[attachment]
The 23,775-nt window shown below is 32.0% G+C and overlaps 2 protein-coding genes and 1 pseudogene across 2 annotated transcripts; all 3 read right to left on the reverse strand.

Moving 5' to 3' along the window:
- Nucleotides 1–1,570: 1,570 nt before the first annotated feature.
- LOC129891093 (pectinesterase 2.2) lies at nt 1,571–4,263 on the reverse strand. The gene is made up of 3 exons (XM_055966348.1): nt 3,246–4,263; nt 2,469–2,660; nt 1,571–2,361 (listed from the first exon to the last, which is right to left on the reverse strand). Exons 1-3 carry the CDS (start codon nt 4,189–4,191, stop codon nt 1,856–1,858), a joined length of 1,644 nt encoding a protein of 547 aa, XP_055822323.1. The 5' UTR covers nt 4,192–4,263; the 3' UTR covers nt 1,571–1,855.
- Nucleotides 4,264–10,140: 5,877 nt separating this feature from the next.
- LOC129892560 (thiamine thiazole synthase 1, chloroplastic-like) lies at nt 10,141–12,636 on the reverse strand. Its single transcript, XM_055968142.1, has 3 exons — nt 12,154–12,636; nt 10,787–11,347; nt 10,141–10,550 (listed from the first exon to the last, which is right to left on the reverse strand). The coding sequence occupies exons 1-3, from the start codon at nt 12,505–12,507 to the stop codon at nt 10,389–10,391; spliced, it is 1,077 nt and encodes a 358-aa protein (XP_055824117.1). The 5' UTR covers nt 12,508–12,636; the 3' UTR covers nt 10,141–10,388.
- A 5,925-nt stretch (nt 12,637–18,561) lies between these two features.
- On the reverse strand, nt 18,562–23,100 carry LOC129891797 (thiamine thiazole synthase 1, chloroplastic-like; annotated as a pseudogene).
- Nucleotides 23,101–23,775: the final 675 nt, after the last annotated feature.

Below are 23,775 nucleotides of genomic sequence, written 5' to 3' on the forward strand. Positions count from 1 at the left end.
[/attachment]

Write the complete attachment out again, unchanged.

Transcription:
The 23,775-nt window shown below is 32.0% G+C and overlaps 2 protein-coding genes and 1 pseudogene across 2 annotated transcripts; all 3 read right to left on the reverse strand.

Moving 5' to 3' along the window:
- Nucleotides 1–1,570: 1,570 nt before the first annotated feature.
- LOC129891093 (pectinesterase 2.2) lies at nt 1,571–4,263 on the reverse strand. The gene is made up of 3 exons (XM_055966348.1): nt 3,246–4,263; nt 2,469–2,660; nt 1,571–2,361 (listed from the first exon to the last, which is right to left on the reverse strand). Exons 1-3 carry the CDS (start codon nt 4,189–4,191, stop codon nt 1,856–1,858), a joined length of 1,644 nt encoding a protein of 547 aa, XP_055822323.1. The 5' UTR covers nt 4,192–4,263; the 3' UTR covers nt 1,571–1,855.
- Nucleotides 4,264–10,140: 5,877 nt separating this feature from the next.
- LOC129892560 (thiamine thiazole synthase 1, chloroplastic-like) lies at nt 10,141–12,636 on the reverse strand. Its single transcript, XM_055968142.1, has 3 exons — nt 12,154–12,636; nt 10,787–11,347; nt 10,141–10,550 (listed from the first exon to the last, which is right to left on the reverse strand). The coding sequence occupies exons 1-3, from the start codon at nt 12,505–12,507 to the stop codon at nt 10,389–10,391; spliced, it is 1,077 nt and encodes a 358-aa protein (XP_055824117.1). The 5' UTR covers nt 12,508–12,636; the 3' UTR covers nt 10,141–10,388.
- A 5,925-nt stretch (nt 12,637–18,561) lies between these two features.
- On the reverse strand, nt 18,562–23,100 carry LOC129891797 (thiamine thiazole synthase 1, chloroplastic-like; annotated as a pseudogene).
- Nucleotides 23,101–23,775: the final 675 nt, after the last annotated feature.

Below are 23,775 nucleotides of genomic sequence, written 5' to 3' on the forward strand. Positions count from 1 at the left end.